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Where Historical Facts Are Crimes: Why Israel is a 'Fear Society'

Key figures in the Israeli government have offered up a famous 'town square' test to determine whether a society is free--and Israel is failing that test.
 
 
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Israeli riot policemen arresting an Israeli activist, after Israeli police blocked the exit from an event by Zochrot ("Remembering") organization, commemorating the Palestinian Nakba, in the midst of the Zionist Independence day celebration, in central Tel Aviv, April 25, 2012.
Photo Credit: Activestills.org

 
 
 
 

Tel Aviv University was built on the ruins of the Palestinian village of  Sheikh Muwannis. The university's faculty lounge is the village mukhtar's former home. At the corner of Arlosoroff and Ibn Gvirol streets, where the  Century Tower skyscraper stands, a Palestinian village named Sommeil used to exist.

When activists from the Israeli group  Zochrot set out into the heart of Tel Aviv's "Independence Day" festivities to educate revelers about these facts, they were accused of engaging in criminal activities.

As soon as the activists attempted to exit an office building to place small placards on Ibn Gvirol Street memorializing Palestinian villages destroyed during the Nakba, riot police  surrounded them with metal gates, blocking them inside. The police informed them that they would be arrested if they attempted to interact with the crowds celebrating Israel's birth. "We will not allow you to enter the celebrations with your pictures or your fliers," a cop told Zochrot's Eitan Bronstein. "We will not allow this form of protest. It might disturb the peace so we won't allow it." Another police officer told Bronstein his placards represented "inciting material."

Though the police repression can hardly be excused, there is some reason to believe the Zochrot activists could have been subjected to harsh violence if they had been allowed to proceed with their action. While caged behind the metal gates, passersby surrounded the activists and held forth. "You're lucky the police is here. You should thank them," said a bald, beefy man who had to be led away.

Another hulking character who identified himself as a member of Unit 51 from the Israeli army's Golani Brigade paratrooper corps barked at the activists, "The only thing you are is a bunch of traitors. Every day people here are fighting... This is unbelievable. You are traitors and if we had the chance we would shoot you one by one. One by one we would shoot you..."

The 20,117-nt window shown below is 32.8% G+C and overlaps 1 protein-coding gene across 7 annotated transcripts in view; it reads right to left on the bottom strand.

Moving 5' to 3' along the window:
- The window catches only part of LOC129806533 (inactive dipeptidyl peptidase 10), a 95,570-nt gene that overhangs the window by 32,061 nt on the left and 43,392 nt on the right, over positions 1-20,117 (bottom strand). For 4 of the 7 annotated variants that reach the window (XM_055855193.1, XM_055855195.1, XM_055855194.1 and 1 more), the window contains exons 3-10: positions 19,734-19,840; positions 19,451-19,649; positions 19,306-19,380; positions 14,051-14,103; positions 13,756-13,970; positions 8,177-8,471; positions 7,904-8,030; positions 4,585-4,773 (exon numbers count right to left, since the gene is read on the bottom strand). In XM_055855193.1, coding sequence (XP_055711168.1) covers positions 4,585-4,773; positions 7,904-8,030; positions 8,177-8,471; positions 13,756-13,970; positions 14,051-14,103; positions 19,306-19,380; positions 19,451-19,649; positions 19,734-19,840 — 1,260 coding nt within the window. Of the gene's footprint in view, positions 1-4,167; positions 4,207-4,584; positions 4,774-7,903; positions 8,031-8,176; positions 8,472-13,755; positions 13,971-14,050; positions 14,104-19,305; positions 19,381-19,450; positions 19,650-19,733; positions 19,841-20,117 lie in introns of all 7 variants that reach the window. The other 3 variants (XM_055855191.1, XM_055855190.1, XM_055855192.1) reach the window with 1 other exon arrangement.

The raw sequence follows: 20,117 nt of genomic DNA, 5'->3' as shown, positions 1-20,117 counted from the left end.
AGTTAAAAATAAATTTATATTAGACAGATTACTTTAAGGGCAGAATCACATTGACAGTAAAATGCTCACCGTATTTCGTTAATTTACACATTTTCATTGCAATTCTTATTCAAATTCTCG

The demonstration concluded with police violently arresting three participants including one man for the crime of reading aloud the names of destroyed Palestinian villages.

Lia Tarachansky of the Real News Network filmed the melee. Watch her shocking footage  here.

The repression of Zochrot's educational action was the street level manifestation of the campaign the Israeli government has waged to mute discussion of the Nakba and punish those who violate the code of silence. Last year, the government passed  a law that allows the denial of state funding to NGO's that participate in Nakba commemorations. In 2009, it  banned the use of the term "Nakba" in school textbooks. Limor Livnat, a right-wing Knesset member who co-sponsored the so-called Nakba Law and banned textbooks using the word during her term as Israel's Education Minister,  declared that merely allowing students to learn about the mass expulsion of Palestinians during 1947 and 1948 would encourage them to work against the Jewish state.

The images of brawny riot cops -- literal thought police -- roughing up the small band of Zochrot members for publicly reading "inciting" facts recalled a passage from a widely publicized book about the importance of promoting democracy around the globe. "If a person cannot walk into the middle of the town square and express his or her views without fear of arrest, imprisonment, or physical harm," the book read, "then that person is living in a fear society, not a free society."

The book is called  "The Case For Democracy." One of its authors,  Natan Sharansky, was a former Soviet dissident who currently heads the Jewish Agency, a  key arm of Israel's settlement enterprise. The other author is Ron Dermer, an advisor to Benjamin Netanyahu known as "Bibi's brain." Together, the two called for overthrowing repressive regimes around the world, inspiring former US Secretary of State Condoleeza Rice to  quote their so-called "Town Square Test," while they actively guided Israel's descent into authoritarianism.

 
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